What to do if your dog is scared of fireworks
Fireworks are fun and festive for many people, but for our furry family members, those bright sparkle showers combined with loud bangs and pops might just feel like torture. Dogs often respond to the sensory overload of fireworks with fear and panic, which can put them at risk for more serious issues. If your dog is afraid of fireworks, you can take control and ensure a happy summer for everyone.
Fireworks Anxiety in Dogs
Estimates reveal that between 40 and 80 percent of dogs react to fireworks. If your dog is among them, they may experience:
- Increased alertness
- Flattened ears
- Restlessness or pacing
- Panting and lip-licking
- Shaking and trembling
- Whale eyes
- Extreme vocalization with barking, whining, or howling
- Hiding or attempting to escape the house
Why Are Dogs Scared of Fireworks?
Dogs’ sensitive hearing is often to blame for their fears, but sounds alone aren’t necessarily the primary issue here. Dogs can develop phobias and anxiety responses for many reasons, including:
- Lack of early exposure: Exposing puppies to a variety of stimuli, experiences, and people can help them feel more confident and may help ward off anxiety in adulthood.
- History of fireworks-related trauma: Dogs with negative encounters with loud noises or bright lights can develop phobias for fireworks and thunderstorms.
- Learned behavior: Dogs learn from other dogs, and if you’ve got one dog that’s afraid of fireworks, you’re likely to have several dogs afraid of fireworks.
- Their breed: Some dogs have a genetic predisposition to fearful responses especially around loud noises.
Managing Fireworks Anxiety
Panic disorder is to blame for fireworks anxiety, according to experts. Once a dog’s fight-or-flight system has activated, the dog is no longer in their normal state of mind and is panicking. It can take up to 12 hours for this to return to a baseline, but you can take steps to keep your dog calm, comfortable, and safe.
Planning ahead is vital: The best time to manage dogs and fireworks anxiety is by preparing long before the fireworks start.
If the dog is already panicking, you might have little more to offer them than comfort, which is why you need to work with them well before there’s any risk of fireworks. You can train your dog to ignore fireworks and other loud noises, but the process can take up to six months so you need to start early.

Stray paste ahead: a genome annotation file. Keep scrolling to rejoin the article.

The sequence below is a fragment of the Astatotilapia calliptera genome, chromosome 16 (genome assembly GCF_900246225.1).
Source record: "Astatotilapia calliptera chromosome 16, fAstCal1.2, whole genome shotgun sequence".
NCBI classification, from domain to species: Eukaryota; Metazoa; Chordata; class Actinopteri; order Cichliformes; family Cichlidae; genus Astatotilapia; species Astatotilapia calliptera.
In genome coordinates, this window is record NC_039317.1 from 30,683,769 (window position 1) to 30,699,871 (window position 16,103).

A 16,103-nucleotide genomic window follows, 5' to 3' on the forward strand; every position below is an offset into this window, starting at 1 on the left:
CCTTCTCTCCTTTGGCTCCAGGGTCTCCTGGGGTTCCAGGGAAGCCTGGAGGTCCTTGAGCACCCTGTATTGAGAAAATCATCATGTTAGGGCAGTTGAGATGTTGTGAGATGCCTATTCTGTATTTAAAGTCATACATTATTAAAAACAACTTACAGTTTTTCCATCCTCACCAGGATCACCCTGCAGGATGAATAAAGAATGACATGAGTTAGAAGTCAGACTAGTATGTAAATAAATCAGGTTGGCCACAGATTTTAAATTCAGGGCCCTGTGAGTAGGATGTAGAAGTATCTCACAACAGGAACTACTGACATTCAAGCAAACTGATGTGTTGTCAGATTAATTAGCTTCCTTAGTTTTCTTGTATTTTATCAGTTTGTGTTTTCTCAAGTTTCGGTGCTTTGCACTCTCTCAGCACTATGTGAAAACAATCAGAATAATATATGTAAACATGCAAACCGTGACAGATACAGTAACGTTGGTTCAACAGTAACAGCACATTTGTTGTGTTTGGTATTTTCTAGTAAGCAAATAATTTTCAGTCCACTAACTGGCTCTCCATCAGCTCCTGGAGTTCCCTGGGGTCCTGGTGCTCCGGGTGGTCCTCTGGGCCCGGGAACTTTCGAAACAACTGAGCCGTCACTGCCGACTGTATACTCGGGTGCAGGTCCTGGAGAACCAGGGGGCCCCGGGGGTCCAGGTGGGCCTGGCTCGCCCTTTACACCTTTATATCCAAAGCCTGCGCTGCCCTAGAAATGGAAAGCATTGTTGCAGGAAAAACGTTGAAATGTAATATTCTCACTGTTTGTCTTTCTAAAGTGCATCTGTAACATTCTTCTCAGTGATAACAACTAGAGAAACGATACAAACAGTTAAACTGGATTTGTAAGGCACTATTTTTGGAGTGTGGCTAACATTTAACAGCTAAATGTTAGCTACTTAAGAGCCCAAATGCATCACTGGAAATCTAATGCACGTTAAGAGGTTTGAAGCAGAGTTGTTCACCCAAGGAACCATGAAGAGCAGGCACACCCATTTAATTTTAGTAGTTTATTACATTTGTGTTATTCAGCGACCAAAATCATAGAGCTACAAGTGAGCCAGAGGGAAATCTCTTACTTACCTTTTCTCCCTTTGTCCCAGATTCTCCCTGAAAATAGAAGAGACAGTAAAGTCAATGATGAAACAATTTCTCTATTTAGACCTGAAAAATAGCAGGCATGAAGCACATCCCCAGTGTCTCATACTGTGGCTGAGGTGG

Combine a safe stimulus with a positive interaction when your dog is calm and quiet so that your pup begins to associate the noise with the interaction. Start by playing recordings of fireworks or thunder at a low volume, and pair it with calming music or white noise if necessary. Offer your pup a high-value treat or peanut butter-filled Kong to keep them focused. As your dog becomes more comfortable with the noises, you can increase the volume and praise your pup generously when they display the desired behavior.
You don’t necessarily get early warnings when your neighbors plan to use fireworks, but there are some days when it’s more likely than not that you’ll hear them, like on Juneteenth, Independence Day, and New Year’s Eve. Get a jump start on protecting your dog’s peace by wearing them out early in the day. Try a long hike, a day of play, or even doggy daycare. Tired dogs are less likely to react and more likely to simply snooze through the chaos.
Feed and potty your pup well before nightfall, and once you’re settled in for the night, offer a high-value treat or enjoyable activity, like a new chew, a frozen banana, or a snuffle mat.
Ask for help
If you didn’t have enough time for desensitization or your neighbors are setting off fireworks during the off-season, you need to respond quickly to calm your dog. Talk to your vet about calming supplements or even anti-anxiety medications. Pheromone collars and plug-in devices can also help. If your dog uses their kennel for comfort and security, leave the door open and add a thick blanket over the top to create an even greater sense of security. If your dog approaches you for comfort, offer it freely while staying calm and grounded. If you get upset or anxious yourself, your dog might feed off your emotions and feel worse rather than better.
Independence Day is the worst day for lost dogs. The fight-or-flight response triggers panic that can lead to your dog bolting away from you. Taking some safety precautions can reduce the risk of your dog going missing when fireworks are going off.
- Keep your dog inside where you can keep an eye on them, and don't leave them home alone.
- Double leash your dog during potty trips so the risk of a broken leash is decreased.
- Keep your house safe and your windows secured, and use heavy curtains, blinds, or one-way film to block your dog’s view of the fireworks.
- Update the microchip information to ensure it’s accurate in the event your dog does go missing.
With a few simple steps, you can ensure your dog’s trust in you to keep them safe and healthy is well-earned.